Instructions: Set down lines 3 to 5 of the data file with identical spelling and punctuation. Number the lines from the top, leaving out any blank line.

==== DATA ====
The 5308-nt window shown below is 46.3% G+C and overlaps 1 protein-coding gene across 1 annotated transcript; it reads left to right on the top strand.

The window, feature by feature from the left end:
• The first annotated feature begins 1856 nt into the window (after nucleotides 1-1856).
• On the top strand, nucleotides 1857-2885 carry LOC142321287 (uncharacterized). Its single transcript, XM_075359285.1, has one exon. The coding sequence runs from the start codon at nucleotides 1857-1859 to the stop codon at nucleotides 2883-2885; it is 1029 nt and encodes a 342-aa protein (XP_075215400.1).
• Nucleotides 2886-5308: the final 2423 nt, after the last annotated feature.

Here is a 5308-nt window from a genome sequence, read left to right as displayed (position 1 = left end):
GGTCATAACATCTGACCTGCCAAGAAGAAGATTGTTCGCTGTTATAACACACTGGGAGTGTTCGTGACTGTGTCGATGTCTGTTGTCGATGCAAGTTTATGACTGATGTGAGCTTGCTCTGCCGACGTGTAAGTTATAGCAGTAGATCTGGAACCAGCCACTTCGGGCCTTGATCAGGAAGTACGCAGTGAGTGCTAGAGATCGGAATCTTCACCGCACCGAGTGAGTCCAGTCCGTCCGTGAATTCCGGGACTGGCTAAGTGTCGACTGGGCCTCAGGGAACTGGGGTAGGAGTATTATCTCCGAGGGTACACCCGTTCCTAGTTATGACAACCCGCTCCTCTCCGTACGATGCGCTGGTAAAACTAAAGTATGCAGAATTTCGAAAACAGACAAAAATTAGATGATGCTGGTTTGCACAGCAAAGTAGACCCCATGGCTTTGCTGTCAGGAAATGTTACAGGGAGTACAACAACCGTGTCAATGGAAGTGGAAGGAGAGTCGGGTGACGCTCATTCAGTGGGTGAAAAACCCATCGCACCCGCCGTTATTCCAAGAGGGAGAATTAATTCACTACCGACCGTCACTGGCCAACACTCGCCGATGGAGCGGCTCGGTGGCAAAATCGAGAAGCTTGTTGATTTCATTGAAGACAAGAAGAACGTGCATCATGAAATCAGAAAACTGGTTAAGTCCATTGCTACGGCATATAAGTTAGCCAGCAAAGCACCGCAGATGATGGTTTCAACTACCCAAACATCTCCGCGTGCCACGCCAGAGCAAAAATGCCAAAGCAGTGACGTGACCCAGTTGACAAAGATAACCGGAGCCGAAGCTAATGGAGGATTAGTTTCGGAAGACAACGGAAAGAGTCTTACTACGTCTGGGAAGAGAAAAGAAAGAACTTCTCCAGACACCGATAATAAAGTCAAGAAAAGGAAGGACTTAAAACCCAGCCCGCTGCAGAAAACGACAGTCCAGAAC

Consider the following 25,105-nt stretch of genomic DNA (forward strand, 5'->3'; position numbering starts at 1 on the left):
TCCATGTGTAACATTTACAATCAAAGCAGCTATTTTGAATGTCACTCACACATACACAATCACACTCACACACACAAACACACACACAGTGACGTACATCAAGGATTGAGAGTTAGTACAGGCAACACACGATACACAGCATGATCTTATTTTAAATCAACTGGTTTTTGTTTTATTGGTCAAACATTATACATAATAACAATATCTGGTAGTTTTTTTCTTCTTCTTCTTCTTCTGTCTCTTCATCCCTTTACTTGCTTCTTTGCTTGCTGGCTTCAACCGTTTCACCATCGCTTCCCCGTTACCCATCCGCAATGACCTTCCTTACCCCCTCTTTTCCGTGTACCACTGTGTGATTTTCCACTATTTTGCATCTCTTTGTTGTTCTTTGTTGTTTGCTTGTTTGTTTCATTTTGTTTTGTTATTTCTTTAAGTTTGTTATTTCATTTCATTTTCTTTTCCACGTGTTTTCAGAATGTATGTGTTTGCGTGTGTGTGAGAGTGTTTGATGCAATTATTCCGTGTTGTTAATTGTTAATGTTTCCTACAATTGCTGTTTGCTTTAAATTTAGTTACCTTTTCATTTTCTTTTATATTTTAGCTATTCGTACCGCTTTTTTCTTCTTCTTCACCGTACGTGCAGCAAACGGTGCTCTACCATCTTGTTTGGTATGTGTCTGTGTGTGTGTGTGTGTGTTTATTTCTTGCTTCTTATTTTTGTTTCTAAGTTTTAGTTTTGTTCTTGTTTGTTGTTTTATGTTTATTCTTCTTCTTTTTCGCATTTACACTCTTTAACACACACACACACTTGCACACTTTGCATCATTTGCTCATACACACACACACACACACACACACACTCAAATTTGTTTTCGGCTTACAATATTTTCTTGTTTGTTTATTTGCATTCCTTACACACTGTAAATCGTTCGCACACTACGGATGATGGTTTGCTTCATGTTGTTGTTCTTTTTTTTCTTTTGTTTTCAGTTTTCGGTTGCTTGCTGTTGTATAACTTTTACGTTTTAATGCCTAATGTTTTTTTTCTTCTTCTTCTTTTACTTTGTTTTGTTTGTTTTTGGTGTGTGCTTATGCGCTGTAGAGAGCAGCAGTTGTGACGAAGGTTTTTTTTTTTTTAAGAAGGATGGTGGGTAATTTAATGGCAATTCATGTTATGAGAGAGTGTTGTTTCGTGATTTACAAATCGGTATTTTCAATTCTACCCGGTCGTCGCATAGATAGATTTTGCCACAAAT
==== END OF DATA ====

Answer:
• The first annotated feature begins 1856 nt into the window (after nucleotides 1-1856).
• On the top strand, nucleotides 1857-2885 carry LOC142321287 (uncharacterized). Its single transcript, XM_075359285.1, has one exon. The coding sequence runs from the start codon at nucleotides 1857-1859 to the stop codon at nucleotides 2883-2885; it is 1029 nt and encodes a 342-aa protein (XP_075215400.1).
• Nucleotides 2886-5308: the final 2423 nt, after the last annotated feature.